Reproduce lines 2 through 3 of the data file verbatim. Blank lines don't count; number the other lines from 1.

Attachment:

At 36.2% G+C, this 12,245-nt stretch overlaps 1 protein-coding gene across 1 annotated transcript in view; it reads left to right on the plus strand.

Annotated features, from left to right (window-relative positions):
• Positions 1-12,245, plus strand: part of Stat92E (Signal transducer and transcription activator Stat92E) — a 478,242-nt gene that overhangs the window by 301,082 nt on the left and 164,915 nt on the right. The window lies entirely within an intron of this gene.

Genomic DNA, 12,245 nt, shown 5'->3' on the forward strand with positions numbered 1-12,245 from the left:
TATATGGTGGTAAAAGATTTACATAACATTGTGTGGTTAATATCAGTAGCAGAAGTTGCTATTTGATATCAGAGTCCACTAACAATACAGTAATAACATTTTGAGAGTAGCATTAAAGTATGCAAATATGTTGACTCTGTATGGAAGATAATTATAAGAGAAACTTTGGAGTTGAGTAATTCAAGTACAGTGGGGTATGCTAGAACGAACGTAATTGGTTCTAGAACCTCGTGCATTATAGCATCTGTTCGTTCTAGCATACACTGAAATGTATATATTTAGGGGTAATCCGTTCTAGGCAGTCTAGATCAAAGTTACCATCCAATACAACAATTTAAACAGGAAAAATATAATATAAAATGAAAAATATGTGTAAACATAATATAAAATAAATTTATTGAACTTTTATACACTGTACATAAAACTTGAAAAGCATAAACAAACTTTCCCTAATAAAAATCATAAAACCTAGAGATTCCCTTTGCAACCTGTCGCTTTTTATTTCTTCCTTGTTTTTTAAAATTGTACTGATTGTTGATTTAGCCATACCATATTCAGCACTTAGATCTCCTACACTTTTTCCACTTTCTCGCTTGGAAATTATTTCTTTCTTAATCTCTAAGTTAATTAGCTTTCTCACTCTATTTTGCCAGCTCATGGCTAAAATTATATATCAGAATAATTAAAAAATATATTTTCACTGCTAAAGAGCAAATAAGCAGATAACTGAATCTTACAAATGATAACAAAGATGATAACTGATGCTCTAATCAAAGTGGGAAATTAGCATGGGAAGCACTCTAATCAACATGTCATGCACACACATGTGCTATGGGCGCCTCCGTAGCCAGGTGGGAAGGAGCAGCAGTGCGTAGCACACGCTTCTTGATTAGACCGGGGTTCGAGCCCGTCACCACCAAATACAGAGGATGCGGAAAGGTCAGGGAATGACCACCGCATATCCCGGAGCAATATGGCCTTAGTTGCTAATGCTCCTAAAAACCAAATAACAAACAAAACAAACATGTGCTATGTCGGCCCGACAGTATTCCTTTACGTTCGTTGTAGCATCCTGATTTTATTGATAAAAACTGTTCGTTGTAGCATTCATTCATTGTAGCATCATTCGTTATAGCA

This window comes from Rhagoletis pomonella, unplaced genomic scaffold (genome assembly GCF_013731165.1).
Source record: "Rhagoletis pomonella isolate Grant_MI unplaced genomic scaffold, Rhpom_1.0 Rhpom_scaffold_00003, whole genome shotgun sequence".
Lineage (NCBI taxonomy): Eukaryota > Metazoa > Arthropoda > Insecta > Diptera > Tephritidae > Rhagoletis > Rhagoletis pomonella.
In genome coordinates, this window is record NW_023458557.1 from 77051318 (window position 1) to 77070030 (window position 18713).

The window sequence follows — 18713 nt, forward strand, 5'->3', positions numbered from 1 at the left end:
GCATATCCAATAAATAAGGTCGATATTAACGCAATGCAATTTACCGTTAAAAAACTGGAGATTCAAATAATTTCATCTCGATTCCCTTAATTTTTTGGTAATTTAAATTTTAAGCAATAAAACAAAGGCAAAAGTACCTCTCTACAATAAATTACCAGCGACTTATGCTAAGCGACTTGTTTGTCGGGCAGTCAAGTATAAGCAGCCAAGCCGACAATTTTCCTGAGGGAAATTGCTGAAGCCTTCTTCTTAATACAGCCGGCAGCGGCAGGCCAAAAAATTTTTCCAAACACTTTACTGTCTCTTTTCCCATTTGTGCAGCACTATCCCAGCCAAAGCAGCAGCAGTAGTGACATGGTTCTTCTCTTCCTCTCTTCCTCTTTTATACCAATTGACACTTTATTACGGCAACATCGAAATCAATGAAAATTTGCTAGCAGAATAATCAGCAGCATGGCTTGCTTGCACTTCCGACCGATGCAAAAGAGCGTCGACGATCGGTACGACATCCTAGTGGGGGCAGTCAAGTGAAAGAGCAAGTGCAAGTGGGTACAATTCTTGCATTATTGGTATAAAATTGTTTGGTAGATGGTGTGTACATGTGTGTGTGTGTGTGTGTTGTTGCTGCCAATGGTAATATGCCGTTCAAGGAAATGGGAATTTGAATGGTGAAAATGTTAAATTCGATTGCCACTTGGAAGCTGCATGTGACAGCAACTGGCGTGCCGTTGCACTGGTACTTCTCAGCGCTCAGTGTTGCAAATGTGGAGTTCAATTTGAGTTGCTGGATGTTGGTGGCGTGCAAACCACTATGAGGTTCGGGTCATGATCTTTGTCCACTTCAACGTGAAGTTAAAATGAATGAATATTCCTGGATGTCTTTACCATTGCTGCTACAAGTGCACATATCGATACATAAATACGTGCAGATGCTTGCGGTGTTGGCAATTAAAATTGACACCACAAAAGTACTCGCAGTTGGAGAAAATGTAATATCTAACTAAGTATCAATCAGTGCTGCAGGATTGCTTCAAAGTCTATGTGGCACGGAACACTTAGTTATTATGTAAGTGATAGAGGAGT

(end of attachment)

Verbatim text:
Annotated features, from left to right (window-relative positions):
• Positions 1-12,245, plus strand: part of Stat92E (Signal transducer and transcription activator Stat92E) — a 478,242-nt gene that overhangs the window by 301,082 nt on the left and 164,915 nt on the right. The window lies entirely within an intron of this gene.